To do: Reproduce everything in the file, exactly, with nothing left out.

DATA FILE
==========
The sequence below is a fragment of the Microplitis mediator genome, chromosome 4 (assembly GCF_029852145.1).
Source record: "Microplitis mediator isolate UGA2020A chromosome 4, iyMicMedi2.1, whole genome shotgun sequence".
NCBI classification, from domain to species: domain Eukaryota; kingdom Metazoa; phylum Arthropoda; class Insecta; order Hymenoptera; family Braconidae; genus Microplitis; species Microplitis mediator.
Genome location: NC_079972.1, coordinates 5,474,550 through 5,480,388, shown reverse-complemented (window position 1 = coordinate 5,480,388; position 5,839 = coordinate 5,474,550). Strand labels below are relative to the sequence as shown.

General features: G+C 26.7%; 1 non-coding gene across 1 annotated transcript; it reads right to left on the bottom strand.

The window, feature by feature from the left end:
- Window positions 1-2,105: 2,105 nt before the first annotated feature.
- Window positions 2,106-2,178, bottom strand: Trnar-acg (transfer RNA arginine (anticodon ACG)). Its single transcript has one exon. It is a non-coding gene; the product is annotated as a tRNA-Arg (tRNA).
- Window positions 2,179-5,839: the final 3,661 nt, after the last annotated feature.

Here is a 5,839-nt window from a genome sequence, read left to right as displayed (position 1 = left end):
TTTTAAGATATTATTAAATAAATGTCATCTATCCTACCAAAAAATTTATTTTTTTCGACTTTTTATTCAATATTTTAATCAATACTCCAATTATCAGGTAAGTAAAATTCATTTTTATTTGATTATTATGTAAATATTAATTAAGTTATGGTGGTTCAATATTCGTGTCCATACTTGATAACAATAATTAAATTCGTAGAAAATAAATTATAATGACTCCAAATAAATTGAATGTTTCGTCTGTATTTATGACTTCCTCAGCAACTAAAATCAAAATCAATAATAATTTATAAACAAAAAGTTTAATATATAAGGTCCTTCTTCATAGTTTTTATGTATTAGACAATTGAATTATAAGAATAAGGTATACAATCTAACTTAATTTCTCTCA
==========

The sequence below is a fragment of the Microplitis mediator genome, chromosome 4 (assembly GCF_029852145.1).
Source record: "Microplitis mediator isolate UGA2020A chromosome 4, iyMicMedi2.1, whole genome shotgun sequence".
NCBI classification, from domain to species: domain Eukaryota; kingdom Metazoa; phylum Arthropoda; class Insecta; order Hymenoptera; family Braconidae; genus Microplitis; species Microplitis mediator.
Genome location: NC_079972.1, coordinates 5,474,550 through 5,480,388, shown reverse-complemented (window position 1 = coordinate 5,480,388; position 5,839 = coordinate 5,474,550). Strand labels below are relative to the sequence as shown.

General features: G+C 26.7%; 1 non-coding gene across 1 annotated transcript; it reads right to left on the bottom strand.

The window, feature by feature from the left end:
- Window positions 1-2,105: 2,105 nt before the first annotated feature.
- Window positions 2,106-2,178, bottom strand: Trnar-acg (transfer RNA arginine (anticodon ACG)). Its single transcript has one exon. It is a non-coding gene; the product is annotated as a tRNA-Arg (tRNA).
- Window positions 2,179-5,839: the final 3,661 nt, after the last annotated feature.

Here is a 5,839-nt window from a genome sequence, read left to right as displayed (position 1 = left end):
TTTTAAGATATTATTAAATAAATGTCATCTATCCTACCAAAAAATTTATTTTTTTCGACTTTTTATTCAATATTTTAATCAATACTCCAATTATCAGGTAAGTAAAATTCATTTTTATTTGATTATTATGTAAATATTAATTAAGTTATGGTGGTTCAATATTCGTGTCCATACTTGATAACAATAATTAAATTCGTAGAAAATAAATTATAATGACTCCAAATAAATTGAATGTTTCGTCTGTATTTATGACTTCCTCAGCAACTAAAATCAAAATCAATAATAATTTATAAACAAAAAGTTTAATATATAAGGTCCTTCTTCATAGTTTTTATGTATTAGACAATTGAATTATAAGAATAAGGTATACAATCTAACTTAATTTCTCTCA